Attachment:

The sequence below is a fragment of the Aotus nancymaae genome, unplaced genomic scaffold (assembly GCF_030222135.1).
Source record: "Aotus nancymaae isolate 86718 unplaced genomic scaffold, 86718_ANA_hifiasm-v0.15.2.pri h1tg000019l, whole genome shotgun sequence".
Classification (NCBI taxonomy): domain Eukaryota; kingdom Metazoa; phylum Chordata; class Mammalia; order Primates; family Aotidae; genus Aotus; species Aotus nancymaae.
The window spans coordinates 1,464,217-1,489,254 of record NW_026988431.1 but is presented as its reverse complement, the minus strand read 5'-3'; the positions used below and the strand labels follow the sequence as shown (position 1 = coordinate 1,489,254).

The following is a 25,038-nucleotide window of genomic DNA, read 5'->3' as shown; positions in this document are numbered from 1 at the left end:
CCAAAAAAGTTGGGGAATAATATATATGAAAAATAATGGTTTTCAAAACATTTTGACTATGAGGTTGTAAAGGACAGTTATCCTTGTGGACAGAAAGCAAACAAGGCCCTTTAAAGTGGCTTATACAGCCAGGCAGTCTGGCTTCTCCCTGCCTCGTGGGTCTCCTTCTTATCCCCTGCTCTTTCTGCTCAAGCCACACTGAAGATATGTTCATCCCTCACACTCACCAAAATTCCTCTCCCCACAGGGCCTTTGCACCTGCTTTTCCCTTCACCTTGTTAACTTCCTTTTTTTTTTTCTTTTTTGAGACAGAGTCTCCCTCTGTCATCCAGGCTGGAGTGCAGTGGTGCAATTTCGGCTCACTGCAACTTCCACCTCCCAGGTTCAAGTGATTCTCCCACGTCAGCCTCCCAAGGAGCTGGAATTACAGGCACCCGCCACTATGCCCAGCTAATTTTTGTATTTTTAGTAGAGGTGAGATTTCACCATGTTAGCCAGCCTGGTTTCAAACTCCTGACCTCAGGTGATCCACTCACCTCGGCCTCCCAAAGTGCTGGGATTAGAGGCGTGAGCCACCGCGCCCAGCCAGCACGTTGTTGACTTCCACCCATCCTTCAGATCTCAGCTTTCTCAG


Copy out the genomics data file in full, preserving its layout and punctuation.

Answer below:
The sequence below is a fragment of the Aotus nancymaae genome, unplaced genomic scaffold (assembly GCF_030222135.1).
Source record: "Aotus nancymaae isolate 86718 unplaced genomic scaffold, 86718_ANA_hifiasm-v0.15.2.pri h1tg000019l, whole genome shotgun sequence".
Classification (NCBI taxonomy): domain Eukaryota; kingdom Metazoa; phylum Chordata; class Mammalia; order Primates; family Aotidae; genus Aotus; species Aotus nancymaae.
The window spans coordinates 1,464,217-1,489,254 of record NW_026988431.1 but is presented as its reverse complement, the minus strand read 5'-3'; the positions used below and the strand labels follow the sequence as shown (position 1 = coordinate 1,489,254).

The following is a 25,038-nucleotide window of genomic DNA, read 5'->3' as shown; positions in this document are numbered from 1 at the left end:
CCAAAAAAGTTGGGGAATAATATATATGAAAAATAATGGTTTTCAAAACATTTTGACTATGAGGTTGTAAAGGACAGTTATCCTTGTGGACAGAAAGCAAACAAGGCCCTTTAAAGTGGCTTATACAGCCAGGCAGTCTGGCTTCTCCCTGCCTCGTGGGTCTCCTTCTTATCCCCTGCTCTTTCTGCTCAAGCCACACTGAAGATATGTTCATCCCTCACACTCACCAAAATTCCTCTCCCCACAGGGCCTTTGCACCTGCTTTTCCCTTCACCTTGTTAACTTCCTTTTTTTTTTTCTTTTTTGAGACAGAGTCTCCCTCTGTCATCCAGGCTGGAGTGCAGTGGTGCAATTTCGGCTCACTGCAACTTCCACCTCCCAGGTTCAAGTGATTCTCCCACGTCAGCCTCCCAAGGAGCTGGAATTACAGGCACCCGCCACTATGCCCAGCTAATTTTTGTATTTTTAGTAGAGGTGAGATTTCACCATGTTAGCCAGCCTGGTTTCAAACTCCTGACCTCAGGTGATCCACTCACCTCGGCCTCCCAAAGTGCTGGGATTAGAGGCGTGAGCCACCGCGCCCAGCCAGCACGTTGTTGACTTCCACCCATCCTTCAGATCTCAGCTTTCTCAG